Vol. 1 - No. 8 

August, 1982

Potpourri

by Robert L. McDonald

READER'S INVOLVEMENT

Our readers have discovered the focus of THE EXPOSITORY REVIEW is toward an exposition of the scriptures. It is our intention to continue this direction because we are convinced this journal is what brethren have been looking for. Almost all of our articles have been of this quality.

We have one more step in our effort to have a well‑rounded paper, that is, for it to be a paper which will have something for everyone. Our readers are called upon to let us know of some passage which you would like to have critically examined. A number of brethren have informed this editor of their willingness to assist in such writing when called upon. We would like to use them in this way and at the same time to call upon our readers to supply the passages they would like to have examined.

This participation of readers and writing will be unique. The subject‑matter and quality of writing will be somewhat directed by those who are anxious to study these important truths.

One other thing, we do not want to have a "preacher‑paper", that is, a paper of topics which are written for and slanted toward preaching brethren. We have by far a majority of readers who are not preachers and would like to have material more in their interests. So, to the "non‑preachers," let us hear from you if you know of a passage you would like to have examined. Send your requests to the editor and we will take it from there.

EVANGELISM: GROWTH OF THE CHURCH

In apostolic days, the church grew by the thousands in a relatively short time. This rapid growth probably can be attributed to a number of factors: the days of inspiration, prepared hearts which were receptive of the truth, a pre‑knowledge of Old Testament prophecy, etc. We must not overlook the undivided zeal of the members as they went everywhere preaching the word (Acts 8:4).

There is no reason that the church cannot grow today if the members are determined for spiritual growth as planned by our Lord. I believe some have too many "irons in the fire" so as to not allow them to become actively involved in trying to reach those lost in sin. I am convinced that too many are satisfied to allow "their preacher" to do most of the converting of sinners. What personal work is done is pretty well accomplished by the preachers. This is not the way it should be. In the first century, we understand the disciples went everywhere as they taught others the truth. Cannot we, today, have the same determination to reach those outside of Christ?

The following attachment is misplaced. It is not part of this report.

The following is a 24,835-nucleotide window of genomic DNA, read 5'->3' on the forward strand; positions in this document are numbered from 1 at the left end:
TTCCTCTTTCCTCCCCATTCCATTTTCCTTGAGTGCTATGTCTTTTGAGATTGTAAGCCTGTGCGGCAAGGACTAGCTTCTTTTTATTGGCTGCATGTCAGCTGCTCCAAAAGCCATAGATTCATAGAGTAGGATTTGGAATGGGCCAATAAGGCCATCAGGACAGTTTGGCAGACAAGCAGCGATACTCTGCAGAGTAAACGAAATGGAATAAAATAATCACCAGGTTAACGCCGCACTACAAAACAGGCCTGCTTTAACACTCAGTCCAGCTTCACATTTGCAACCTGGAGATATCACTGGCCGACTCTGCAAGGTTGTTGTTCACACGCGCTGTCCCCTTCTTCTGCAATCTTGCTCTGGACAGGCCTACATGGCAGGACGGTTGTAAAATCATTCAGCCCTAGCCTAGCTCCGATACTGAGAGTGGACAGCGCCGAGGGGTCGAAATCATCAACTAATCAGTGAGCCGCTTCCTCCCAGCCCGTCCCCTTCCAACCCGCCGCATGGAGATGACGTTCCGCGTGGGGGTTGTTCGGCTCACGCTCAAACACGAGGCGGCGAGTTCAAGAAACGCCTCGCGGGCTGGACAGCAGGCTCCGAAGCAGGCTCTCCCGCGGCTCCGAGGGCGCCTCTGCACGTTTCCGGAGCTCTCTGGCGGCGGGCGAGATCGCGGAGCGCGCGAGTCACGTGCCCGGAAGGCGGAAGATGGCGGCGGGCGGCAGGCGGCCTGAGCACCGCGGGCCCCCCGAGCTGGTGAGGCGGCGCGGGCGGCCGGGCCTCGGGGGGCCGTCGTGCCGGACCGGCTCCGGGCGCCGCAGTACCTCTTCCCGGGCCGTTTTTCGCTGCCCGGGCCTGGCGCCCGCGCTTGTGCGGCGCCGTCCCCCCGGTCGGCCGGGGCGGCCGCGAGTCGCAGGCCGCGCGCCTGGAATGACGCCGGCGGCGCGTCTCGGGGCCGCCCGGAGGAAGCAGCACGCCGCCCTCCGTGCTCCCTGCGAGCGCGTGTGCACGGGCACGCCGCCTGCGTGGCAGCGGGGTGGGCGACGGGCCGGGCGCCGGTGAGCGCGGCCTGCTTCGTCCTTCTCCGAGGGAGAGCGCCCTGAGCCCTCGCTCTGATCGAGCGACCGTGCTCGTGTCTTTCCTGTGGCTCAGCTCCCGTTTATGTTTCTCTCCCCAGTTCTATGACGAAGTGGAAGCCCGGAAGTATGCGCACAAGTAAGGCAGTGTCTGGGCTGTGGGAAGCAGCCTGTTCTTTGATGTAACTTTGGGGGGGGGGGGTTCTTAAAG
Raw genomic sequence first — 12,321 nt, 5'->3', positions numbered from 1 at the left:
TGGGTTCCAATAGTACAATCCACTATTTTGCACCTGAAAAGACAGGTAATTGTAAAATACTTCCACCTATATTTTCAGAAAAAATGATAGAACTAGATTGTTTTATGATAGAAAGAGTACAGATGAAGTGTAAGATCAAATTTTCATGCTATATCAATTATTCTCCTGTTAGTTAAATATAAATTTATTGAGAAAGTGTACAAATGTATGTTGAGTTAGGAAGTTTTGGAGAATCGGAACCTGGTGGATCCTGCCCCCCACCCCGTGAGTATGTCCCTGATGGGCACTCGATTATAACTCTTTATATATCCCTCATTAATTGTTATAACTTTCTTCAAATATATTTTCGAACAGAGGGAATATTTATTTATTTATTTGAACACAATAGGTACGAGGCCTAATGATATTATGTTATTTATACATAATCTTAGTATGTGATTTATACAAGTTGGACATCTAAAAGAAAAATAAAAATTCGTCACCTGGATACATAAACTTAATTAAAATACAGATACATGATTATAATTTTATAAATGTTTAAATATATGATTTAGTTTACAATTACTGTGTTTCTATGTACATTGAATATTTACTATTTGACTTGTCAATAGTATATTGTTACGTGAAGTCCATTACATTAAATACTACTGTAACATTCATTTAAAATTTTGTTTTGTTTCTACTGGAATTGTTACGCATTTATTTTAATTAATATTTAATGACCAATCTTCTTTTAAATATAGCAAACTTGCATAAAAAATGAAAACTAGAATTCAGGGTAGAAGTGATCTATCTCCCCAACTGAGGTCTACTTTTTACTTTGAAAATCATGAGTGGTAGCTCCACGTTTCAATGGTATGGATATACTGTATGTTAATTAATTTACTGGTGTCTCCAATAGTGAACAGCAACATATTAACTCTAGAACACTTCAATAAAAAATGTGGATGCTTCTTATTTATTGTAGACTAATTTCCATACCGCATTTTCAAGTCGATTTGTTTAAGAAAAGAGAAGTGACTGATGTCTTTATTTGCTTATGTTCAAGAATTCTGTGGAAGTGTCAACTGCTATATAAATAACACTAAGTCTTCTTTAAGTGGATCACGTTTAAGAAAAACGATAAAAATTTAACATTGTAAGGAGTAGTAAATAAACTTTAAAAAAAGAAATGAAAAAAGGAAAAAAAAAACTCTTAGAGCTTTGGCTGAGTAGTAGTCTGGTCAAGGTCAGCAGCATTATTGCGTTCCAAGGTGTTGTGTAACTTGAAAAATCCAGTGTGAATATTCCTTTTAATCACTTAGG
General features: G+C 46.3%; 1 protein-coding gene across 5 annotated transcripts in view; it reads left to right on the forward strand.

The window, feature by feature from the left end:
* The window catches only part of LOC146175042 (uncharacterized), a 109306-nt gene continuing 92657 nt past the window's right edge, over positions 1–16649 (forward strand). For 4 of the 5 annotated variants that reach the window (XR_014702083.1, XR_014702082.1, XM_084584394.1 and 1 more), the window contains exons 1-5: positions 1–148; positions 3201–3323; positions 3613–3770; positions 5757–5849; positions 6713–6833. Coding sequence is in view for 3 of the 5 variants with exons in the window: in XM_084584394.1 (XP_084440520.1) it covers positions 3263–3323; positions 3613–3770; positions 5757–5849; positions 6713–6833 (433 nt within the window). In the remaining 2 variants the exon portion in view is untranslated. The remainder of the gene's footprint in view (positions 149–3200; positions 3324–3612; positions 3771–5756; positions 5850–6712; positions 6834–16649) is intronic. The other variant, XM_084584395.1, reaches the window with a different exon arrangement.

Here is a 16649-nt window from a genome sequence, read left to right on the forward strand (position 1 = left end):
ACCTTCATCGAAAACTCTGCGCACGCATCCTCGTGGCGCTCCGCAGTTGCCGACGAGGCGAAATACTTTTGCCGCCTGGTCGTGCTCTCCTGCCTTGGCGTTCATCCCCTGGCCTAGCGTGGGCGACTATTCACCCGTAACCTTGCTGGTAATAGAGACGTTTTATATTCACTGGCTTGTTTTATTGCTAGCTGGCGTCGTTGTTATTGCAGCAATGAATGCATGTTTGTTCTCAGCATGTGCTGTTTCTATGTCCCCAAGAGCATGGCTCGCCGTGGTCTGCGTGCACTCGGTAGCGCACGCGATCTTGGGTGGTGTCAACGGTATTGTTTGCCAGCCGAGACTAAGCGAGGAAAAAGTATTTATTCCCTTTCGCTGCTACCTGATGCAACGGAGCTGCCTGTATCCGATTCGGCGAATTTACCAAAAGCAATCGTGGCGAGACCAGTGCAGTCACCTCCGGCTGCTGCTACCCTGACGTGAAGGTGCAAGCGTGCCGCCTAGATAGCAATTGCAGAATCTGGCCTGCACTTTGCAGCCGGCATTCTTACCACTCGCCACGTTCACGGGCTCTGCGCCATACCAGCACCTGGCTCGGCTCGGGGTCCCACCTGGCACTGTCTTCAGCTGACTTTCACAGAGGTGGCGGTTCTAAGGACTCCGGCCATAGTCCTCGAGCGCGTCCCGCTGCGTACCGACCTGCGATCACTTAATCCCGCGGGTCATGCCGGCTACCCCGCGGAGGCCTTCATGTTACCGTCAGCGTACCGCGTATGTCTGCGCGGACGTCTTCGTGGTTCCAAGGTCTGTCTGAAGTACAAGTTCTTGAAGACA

Churches, it seems to me, are somewhat contented to have a meeting or two during the year with the hope that someone may drop in and be convinced of the truth. I do not, for a moment, want to lessen the importance of gospel meetings (I personally do not believe that congregations can experience growth, to a degree, without them!). When churches do arrange gospel meetings, brethren should make preparation for weeks in advance for the success of the special effort.

Let churches have more meetings, members do more personal work in teaching their acquaintances and all be more devoted to the greatest cause the world has ever known, then we will see growth --numerically and spiritually. We can then lift our voices in singing, "blest be the tie that binds our hearts in Christian love."

Alexander Graham Bell

The other day, Bob Craig and I went to the local Telephone Company to make arrangements for commercial service. As usual, we had to wait for a good length of time before our business was completed. While I was talking to one of the employees, Craig started talking to another. He asked the young lady, approximately twenty years old, "Do you know Alexander Graham Bell?" She answered that she did not. Bob then asked, "Well, do you know Don Ameche?" Again, she said she didn't.

Bob came over to me (as I waited for further service) and told me what had happened. I just couldn't believe that an employee of the "Bell System" had never heard of Alexander Graham Bell. (He didn't believe me‑‑BC) So, I walked over to the young lady and said, "Do I understand that you do not know Alexander Graham Bell?" She replied, "No, sir. You see, I have not lived in Odessa but a very short time!"